When I travel, it’s all about food- well, at least 85%. It’s about trying new fare and seeing what’s in, what’s local. It’s about color and spice and just plain satisfying the palate.
Food-wise, San Francisco is a beautiful fusion of culture. I felt like I traveled the world in only a couple weeks. Sometimes I almost felt like I was back in France (French-inspired cafés and bakeries run rampant, as do fine red wines and decadent cheeses). Other times I was transported to far-off places like China, Italy, and Thailand. San Francisco is definitely the place if you like variety- high quality, healthy variety that is. What struck me most about the city is its abundance of fresh, organic produce and gourmet-style vegetarian cuisine.
You can’t write just one post on an entire trip, so I’ll be spreading my San Francisco food adventures over several days. I’ll talk about a few excellent restaurants, including my new all-time favorite, Green’s. I’ll also fill you in on tea, coffee, fortune cookies and cupcakes. Let’s start with farmers’ markets, though- essential when visiting this vibrant , farmer-friendly city.
I made it to two a couple open-air markets, but the Ferry Plaza Farmers’ Market was my favorite: a definite must if you’re in San Francisco on a Tuesday, Thursday or Saturday. Overtaking the Ferry Building Market Place in the Embarcadero neighborhood, this market has a great community vibe. It’s happy. It’s bustling. It’s full of mouth-watering samples.
My mom and I started our morning out at Frog Hollow Farm’s café just inside the Ferry Building back doors. Actually, we ended up spending more than just one morning here- thanks to the cherry almond scones and well-made coffee drinks.
Revved up and ready to go, we headed to the clock tower to meet up with a good college friend of mine and take in the humming sights, sounds and tastes of the market.
Meyer lemons were everywhere, from Frog Hollow Farm’s zest-filled lemon marmalade to lemon-flavored quark cheese. These sweet, fragrant lemons are originally from China, but are the craze in California today.
Quark cheese, originally made in Eastern Europe, proved to be a special, and addictive, find. It’s a soft cheese, kind of a cross between ricotta and cream cheese. While the garlic, lemon and vanilla flavors were all fun, we all ended up favoring the latter. The cheese naturally has a slight tang which gives a subtle kick to the vanilla. Such quark is great at breakfast, spread over warm toast or homemade scones.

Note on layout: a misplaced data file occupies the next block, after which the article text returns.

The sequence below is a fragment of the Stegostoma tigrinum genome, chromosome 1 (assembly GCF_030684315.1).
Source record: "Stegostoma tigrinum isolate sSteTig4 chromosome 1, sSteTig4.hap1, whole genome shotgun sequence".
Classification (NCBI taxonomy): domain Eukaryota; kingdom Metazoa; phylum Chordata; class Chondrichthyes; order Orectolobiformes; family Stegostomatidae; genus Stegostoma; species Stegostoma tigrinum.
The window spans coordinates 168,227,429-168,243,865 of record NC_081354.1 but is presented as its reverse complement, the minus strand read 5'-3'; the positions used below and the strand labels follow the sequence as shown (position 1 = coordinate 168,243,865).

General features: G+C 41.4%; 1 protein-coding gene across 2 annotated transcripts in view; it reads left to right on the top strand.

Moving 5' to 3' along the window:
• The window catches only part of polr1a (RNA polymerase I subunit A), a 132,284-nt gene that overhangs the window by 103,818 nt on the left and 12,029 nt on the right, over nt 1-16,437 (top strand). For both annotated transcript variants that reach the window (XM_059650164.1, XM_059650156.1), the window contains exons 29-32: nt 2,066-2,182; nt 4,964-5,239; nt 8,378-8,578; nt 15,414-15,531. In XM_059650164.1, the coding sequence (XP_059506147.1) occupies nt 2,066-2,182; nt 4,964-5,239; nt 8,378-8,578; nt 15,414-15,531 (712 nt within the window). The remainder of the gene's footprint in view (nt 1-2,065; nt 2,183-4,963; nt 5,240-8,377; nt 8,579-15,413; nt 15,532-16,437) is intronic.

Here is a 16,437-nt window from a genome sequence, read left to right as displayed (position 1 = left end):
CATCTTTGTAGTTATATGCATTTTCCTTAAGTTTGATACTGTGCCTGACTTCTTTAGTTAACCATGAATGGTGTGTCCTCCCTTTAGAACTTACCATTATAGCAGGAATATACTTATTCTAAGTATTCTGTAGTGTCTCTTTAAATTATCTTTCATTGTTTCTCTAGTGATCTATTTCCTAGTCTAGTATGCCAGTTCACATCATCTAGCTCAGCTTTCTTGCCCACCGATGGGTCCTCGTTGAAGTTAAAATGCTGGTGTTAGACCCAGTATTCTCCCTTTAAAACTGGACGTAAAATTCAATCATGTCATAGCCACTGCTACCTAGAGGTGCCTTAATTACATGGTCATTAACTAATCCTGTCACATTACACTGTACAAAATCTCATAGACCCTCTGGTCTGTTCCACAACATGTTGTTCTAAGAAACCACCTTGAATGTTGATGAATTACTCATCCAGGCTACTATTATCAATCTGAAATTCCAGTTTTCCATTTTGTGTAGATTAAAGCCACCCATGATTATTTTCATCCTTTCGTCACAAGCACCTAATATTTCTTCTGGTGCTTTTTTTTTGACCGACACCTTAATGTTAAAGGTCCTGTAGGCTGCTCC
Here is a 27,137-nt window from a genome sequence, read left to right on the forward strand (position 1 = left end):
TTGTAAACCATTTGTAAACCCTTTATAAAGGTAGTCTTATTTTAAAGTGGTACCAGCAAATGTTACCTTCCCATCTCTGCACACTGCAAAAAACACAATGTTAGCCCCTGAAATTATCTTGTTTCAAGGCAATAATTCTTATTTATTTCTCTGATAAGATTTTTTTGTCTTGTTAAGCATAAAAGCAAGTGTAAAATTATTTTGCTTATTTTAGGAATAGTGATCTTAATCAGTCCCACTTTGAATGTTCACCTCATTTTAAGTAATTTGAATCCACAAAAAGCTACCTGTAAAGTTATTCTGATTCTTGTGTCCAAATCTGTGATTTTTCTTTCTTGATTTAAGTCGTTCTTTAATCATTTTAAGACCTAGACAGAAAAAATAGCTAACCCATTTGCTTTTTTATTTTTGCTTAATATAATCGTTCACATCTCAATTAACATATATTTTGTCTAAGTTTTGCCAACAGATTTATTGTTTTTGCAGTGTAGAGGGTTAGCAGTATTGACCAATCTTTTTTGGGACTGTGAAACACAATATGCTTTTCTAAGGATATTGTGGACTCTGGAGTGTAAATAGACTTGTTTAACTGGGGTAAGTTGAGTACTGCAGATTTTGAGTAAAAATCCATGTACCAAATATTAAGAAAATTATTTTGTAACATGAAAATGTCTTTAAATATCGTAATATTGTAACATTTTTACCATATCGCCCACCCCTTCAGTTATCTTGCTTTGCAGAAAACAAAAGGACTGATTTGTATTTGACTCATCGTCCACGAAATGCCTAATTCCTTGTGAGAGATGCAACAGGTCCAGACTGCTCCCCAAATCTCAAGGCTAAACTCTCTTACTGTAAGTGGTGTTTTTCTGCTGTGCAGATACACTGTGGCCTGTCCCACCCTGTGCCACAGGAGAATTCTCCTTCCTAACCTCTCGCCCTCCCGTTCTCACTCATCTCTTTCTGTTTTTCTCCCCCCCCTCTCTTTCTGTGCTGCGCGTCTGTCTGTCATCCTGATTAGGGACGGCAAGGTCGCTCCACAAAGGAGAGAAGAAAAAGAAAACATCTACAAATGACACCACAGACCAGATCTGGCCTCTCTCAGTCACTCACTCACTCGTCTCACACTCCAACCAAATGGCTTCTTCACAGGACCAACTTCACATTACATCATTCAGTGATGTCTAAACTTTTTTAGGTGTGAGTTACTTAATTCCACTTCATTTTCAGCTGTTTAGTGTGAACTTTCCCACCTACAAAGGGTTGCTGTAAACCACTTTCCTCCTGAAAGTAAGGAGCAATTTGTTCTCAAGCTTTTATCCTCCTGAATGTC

We eagerly wandered from stand to stand in awe at all the edible originality for sale. Tangled kiwi vines- well, those aren’t actually edible, just a sight for the eyes. Stinging nettles- yes, those are edible, when cooked. Cap’n Mike’s Indian Smoked Salmon, (basted in honey). Herbal sugars- such as lemon (there it is again!) verbena and rose petal- and dried Thai basil at the Allstar Organics booth. Crispy, juicy Asian pears (which had a slight lemon flavor by the way).
I could go on and on, but I’ll just mention a few more finds…
On more of a French note, we encountered huge bundles of fragrant, organic lavender; some not-so-ordinary mushrooms; rich, creamy cheeses; fine red wines; and excellent renditions of real French bread. Just inside the Ferry Building doors, for example, lies Far West Fungi, a small shop that offers all sorts of intriguing mushrooms I’d never heard of before (like Nameko and Pioppini). Also inside the building is the Cowgirl Creamery, the Ferry Plaza Wine Merchant and the Acme Bread Company. The best way to combine it all (and feel a little French) is to sit down for wine, cheese, marinated mushrooms and baguette at the wine bar.
We ended up going back to the Ferry Building several times. On one such occasion, we enjoyed two 2007 Californian reds: a Scribe Pinot Noir, Carnezos-Sonoma and a Nalle Zinfandel, Dry Creek Valley. The cheese: a ½ round of Mt. Tam. The bread: an entire, fresh épi baguette.
Whether you start the day or finish it at the Ferry Plaza Market and Ferry Building merchants, you can’t go wrong. The market itself gets my “kudos for sustainability” for it’s support of local farmers and various other environmentally-friendly initiatives. The vendors, for example, only dispense bags that are compostable or recyclable– important since, as I learned, the City program doesn’t recycle just any old plastic bag!
All the market excitement almost made me wish we didn’t have dinner reservations that evening. I wanted to shop and cook, shop and cook- especially some of the stranger looking mushrooms. Fortunately, Green’s restaurant, and their mushrooms, was well worth the sacrifice.
Next post: favorite San Francisco restaurants…